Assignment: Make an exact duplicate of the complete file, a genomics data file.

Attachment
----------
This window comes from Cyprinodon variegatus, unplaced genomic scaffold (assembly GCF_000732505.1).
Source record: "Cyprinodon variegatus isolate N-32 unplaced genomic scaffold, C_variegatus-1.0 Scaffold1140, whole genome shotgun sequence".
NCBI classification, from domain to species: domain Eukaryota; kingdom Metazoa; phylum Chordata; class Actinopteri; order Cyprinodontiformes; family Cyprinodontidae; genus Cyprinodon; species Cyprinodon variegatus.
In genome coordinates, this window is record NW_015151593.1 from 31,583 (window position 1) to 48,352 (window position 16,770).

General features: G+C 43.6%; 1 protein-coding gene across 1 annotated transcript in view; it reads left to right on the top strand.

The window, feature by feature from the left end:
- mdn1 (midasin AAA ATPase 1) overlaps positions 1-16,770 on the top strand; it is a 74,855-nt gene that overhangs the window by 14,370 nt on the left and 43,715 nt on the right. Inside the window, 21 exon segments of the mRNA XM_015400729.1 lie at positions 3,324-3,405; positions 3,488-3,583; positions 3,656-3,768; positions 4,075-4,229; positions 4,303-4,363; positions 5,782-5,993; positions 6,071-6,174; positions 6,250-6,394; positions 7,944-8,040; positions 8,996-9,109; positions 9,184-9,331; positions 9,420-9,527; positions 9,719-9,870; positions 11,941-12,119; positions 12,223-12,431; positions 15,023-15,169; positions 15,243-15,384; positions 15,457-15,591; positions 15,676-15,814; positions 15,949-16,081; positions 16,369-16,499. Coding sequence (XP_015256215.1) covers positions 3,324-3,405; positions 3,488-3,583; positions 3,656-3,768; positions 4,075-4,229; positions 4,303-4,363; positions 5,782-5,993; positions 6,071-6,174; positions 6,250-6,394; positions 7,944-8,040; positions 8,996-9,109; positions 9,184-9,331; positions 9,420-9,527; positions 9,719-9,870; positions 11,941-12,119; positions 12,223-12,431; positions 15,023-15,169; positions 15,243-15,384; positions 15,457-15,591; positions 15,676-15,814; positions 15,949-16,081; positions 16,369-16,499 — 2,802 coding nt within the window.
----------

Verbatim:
This window comes from Cyprinodon variegatus, unplaced genomic scaffold (assembly GCF_000732505.1).
Source record: "Cyprinodon variegatus isolate N-32 unplaced genomic scaffold, C_variegatus-1.0 Scaffold1140, whole genome shotgun sequence".
NCBI classification, from domain to species: domain Eukaryota; kingdom Metazoa; phylum Chordata; class Actinopteri; order Cyprinodontiformes; family Cyprinodontidae; genus Cyprinodon; species Cyprinodon variegatus.
In genome coordinates, this window is record NW_015151593.1 from 31,583 (window position 1) to 48,352 (window position 16,770).

General features: G+C 43.6%; 1 protein-coding gene across 1 annotated transcript in view; it reads left to right on the top strand.

The window, feature by feature from the left end:
- mdn1 (midasin AAA ATPase 1) overlaps positions 1-16,770 on the top strand; it is a 74,855-nt gene that overhangs the window by 14,370 nt on the left and 43,715 nt on the right. Inside the window, 21 exon segments of the mRNA XM_015400729.1 lie at positions 3,324-3,405; positions 3,488-3,583; positions 3,656-3,768; positions 4,075-4,229; positions 4,303-4,363; positions 5,782-5,993; positions 6,071-6,174; positions 6,250-6,394; positions 7,944-8,040; positions 8,996-9,109; positions 9,184-9,331; positions 9,420-9,527; positions 9,719-9,870; positions 11,941-12,119; positions 12,223-12,431; positions 15,023-15,169; positions 15,243-15,384; positions 15,457-15,591; positions 15,676-15,814; positions 15,949-16,081; positions 16,369-16,499. Coding sequence (XP_015256215.1) covers positions 3,324-3,405; positions 3,488-3,583; positions 3,656-3,768; positions 4,075-4,229; positions 4,303-4,363; positions 5,782-5,993; positions 6,071-6,174; positions 6,250-6,394; positions 7,944-8,040; positions 8,996-9,109; positions 9,184-9,331; positions 9,420-9,527; positions 9,719-9,870; positions 11,941-12,119; positions 12,223-12,431; positions 15,023-15,169; positions 15,243-15,384; positions 15,457-15,591; positions 15,676-15,814; positions 15,949-16,081; positions 16,369-16,499 — 2,802 coding nt within the window.